The film is directed by Dan Hall and Chris Williams, it lasts 102 minutes and I’ll give it three out of five stars: ***
Wednesday, January 14, 2015
Books I read in 2014
Another year has gone and it is time for my annual reading list. Once again I’ve read (or re-read) 40+ books throughout the year, mostly novels and short stories, but also children’s books, manga, biographies and other non-fiction. Most of the books I’ve read in the original language (Danish, Norwegian, Swedish, English, French and a bit Japanese – no German books this year, sadly), but the list also includes translations of books from Spain, Finland and Russia as well as the more complicated Japanese books.
My favourite in 2014 was without doubt Madeline Miller’s “The Song of Achilles”. In this, her first novel, she retells Homer’s “Illiad” in the voice of Patroclus, Achilles’ highborn companion and lover, as the novel is composed as an autobiography. The love story between the degraded Patroclus and his sworn brother, the demigod Achilles, is brilliantly written and very moving and the depiction of the Trojan War is heart breaking.
I would also like to call attention to Pat Barker’s “Regeneration” trilogy, especially volume two, “The Eye in the Door”. These novels are fantastic and I was surprised to learn that the author is a woman, as both the tone and the subject of the books are very masculine. The trilogy consists of historical novels on the First World War, especially the effect that the war had on British soldiers.
During 2014, I re-read a lot of books written by old favourite authors of mine, like the Danish H. C. Branner and the Norwegian Johan Borgen, but I also got a new favourite and that is the Japanese female author Banana Yoshimoto. She writes about urban existentialism and the exhaustion of young Japanese trapped between imagination and reality in contemporary Japan. She does this in a very subdued and - to me - Japanese way with recurrent use of dreams and sense impressions. So far, I have written three books by her, “The Lake” being my favourite, and I can’t wait to read more.
With Miller, Barker and Yoshimoto being my favourites in 2014, it is safe to say that it was a year of female authors for me. Unfortunately, I didn’t get anything published myself, at least not in my own name, as I’ve been very ill all year, but I expect to finish a new short story collection in 2015. Anyway, here is my complete reading list and I hope it will inspire you to read some books yourself:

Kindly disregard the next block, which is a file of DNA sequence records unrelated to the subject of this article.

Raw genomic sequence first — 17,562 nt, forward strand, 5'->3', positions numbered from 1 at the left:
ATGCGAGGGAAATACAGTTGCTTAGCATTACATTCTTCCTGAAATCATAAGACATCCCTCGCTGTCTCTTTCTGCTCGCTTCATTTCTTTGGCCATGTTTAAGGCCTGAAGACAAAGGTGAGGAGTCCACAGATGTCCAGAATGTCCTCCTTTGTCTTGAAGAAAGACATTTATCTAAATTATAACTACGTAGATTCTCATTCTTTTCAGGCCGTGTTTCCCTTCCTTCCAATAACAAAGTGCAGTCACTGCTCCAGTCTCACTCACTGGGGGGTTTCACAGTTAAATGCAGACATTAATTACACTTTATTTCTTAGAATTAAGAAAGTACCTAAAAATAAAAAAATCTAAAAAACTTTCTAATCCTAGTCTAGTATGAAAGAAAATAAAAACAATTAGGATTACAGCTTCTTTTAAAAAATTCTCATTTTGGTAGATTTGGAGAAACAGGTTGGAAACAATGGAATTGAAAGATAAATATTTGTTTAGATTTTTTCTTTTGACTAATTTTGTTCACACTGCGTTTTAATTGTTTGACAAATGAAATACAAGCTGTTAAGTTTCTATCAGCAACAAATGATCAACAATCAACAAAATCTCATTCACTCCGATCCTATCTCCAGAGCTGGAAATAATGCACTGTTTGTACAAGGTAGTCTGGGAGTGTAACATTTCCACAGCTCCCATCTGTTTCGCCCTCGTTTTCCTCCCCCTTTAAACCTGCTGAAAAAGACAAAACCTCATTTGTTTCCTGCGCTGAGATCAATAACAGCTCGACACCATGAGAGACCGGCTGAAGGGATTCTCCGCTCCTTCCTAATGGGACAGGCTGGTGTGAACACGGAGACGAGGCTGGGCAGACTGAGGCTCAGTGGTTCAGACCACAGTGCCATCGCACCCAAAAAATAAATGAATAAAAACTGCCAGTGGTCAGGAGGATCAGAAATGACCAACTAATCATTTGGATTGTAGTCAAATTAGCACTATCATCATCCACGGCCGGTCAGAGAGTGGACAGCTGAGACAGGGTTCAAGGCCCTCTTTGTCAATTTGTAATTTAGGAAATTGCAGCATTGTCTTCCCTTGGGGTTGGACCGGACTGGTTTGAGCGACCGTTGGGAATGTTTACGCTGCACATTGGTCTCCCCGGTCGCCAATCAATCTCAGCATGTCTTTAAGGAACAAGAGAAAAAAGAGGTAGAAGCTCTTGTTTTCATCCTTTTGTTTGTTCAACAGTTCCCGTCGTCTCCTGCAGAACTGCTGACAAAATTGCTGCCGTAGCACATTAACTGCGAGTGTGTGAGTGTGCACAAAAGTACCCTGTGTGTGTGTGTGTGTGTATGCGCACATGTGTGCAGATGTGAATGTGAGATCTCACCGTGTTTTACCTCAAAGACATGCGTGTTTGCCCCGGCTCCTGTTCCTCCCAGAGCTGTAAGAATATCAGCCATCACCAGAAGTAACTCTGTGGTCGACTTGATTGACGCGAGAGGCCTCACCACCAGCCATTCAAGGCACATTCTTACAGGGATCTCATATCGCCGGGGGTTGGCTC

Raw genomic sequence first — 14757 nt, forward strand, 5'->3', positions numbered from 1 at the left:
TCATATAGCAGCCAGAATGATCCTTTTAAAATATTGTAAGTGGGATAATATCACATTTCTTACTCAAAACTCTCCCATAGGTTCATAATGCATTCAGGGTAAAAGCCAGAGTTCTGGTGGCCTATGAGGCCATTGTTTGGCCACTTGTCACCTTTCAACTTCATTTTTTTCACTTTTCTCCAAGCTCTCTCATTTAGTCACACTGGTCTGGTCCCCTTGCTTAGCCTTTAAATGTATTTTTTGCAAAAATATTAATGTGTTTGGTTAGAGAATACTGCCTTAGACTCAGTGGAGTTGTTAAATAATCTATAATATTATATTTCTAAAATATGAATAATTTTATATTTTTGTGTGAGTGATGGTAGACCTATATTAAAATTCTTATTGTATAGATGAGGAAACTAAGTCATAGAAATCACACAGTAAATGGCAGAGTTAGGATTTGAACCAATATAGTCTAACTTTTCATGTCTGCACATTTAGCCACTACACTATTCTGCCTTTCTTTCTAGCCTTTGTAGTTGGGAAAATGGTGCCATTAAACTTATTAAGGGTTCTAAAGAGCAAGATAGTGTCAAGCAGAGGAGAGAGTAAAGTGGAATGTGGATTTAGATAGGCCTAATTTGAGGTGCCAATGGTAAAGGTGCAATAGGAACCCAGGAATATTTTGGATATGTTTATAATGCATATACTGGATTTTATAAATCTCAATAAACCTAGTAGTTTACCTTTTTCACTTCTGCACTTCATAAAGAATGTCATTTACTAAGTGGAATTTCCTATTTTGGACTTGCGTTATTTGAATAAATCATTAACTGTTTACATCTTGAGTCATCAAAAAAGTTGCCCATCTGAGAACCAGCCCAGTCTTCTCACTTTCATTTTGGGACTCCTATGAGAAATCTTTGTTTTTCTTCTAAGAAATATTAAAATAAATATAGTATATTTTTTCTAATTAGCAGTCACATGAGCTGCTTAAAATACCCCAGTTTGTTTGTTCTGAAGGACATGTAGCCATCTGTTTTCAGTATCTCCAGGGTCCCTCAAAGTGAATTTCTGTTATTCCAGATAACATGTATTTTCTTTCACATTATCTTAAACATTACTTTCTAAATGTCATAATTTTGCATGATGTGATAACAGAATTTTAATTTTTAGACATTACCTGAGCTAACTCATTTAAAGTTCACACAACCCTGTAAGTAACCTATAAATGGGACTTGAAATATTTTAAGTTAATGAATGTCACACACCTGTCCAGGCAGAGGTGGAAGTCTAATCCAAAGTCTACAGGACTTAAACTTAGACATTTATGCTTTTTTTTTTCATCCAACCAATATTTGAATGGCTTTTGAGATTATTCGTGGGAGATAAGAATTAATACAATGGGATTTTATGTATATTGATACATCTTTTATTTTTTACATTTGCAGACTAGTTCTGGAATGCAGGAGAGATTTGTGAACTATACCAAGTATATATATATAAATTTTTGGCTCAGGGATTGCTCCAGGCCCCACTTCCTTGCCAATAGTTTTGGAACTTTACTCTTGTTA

Baggesen, Jens Immanuel: “Epigrammatisk Billedbog”
Barker, Pat: “Regeneration” (Regeneration trilogy, vol. 1)
Barker, Pat: “The Eye in the Door” (Regeneration trilogy, vol. 2)
Barker, Pat: “The Ghost Road” (Regeneration trilogy, vol. 3)
Bishop, Michael: “Med lidt hjælp fra vennerne og andre science fiction-historier”
Borgen, Johan: “Blåtind”
Borgen, Johan: “Elsebeths Hjerte og andre nye noveller” (“Nye Noveller”)
Borgen, Johan: “Far og Mor og Os”
Borgen, Johan: “Jenny og påfuglen”
Borges, Jorge Luis: “Ficciones”
Branner, H.C.: “Ingen kender natten”
Branner; H. C.: “Legetøj”
Branner, H. C.: “Røde heste i sneen”
Branner; H. C.: “Søskende”
Branner; H. C.: “Thermopylæ”
Burroughs, William S.: “Junky”
Carey, Peter: “Jack Maggs”
Geneser, Kenneth Maximilian: “Petrarcas hemmelighed”
Geneser, Kenneth Maximilian & Lars Holger Holm: “Gotisk”
Geneser, Kenneth Maximilian & Lars Holger Holm: “Gotiske forvandlinger/Gotiska förvandlingar”
Genet, Jean: “Querelle de Brest”
Ginsberg, Allen: “Howl, Kaddish and Other Poems”
Kawabata, Yasunari: “Senbazuru” (“Thousand Cranes”)
Kingsley, Charles: “The Water-Babies”
Langberg; Jesper: “Ikke et sekund spildt”
Lyng, Ajatsa: “Jin Boys vol. 5 - The Mariposa Effect”
Malamud, Bernard: “A new Life”
Miller, Madeline: “The Song of Achilles”
Mínervudóttir, Guðrún Eva: “Yosoy”
Murakami, Haruki: “After the Quake”
Murakami, Ryu: “In the Miso Soup”
Nagel, Carsten: “Passionsfrugter & al slags vejr”
Nakamura, Shungiku: “Junjo Romantica”, vol. 16
Niemi, Mikael: “Populærmusik fra Vittula”
Pelevin, Viktor: “The Helmet of Horror”
Rifbjerg, Klaus: “Nansen og Johansen”
Weinreich, Torben: “Kun en tiøre! – og andre sære, sjove, og sørgmodige tekster for børn fra 1800 til 1900”
Weston, Marta Cullberg: “Ditt inre centrum. Om självkänsla, självbild och konturen av ditt själv”
Wiedemann, Finn: “I grunden har vi det jo godt”
Yamada, Taichi: “Strangers”
Yoshimoto, Banana: “Kitchen/Moonlight Shadow”
Yoshimoto, Banana: “N*P”
Yoshimoto, Banana: “The Lake”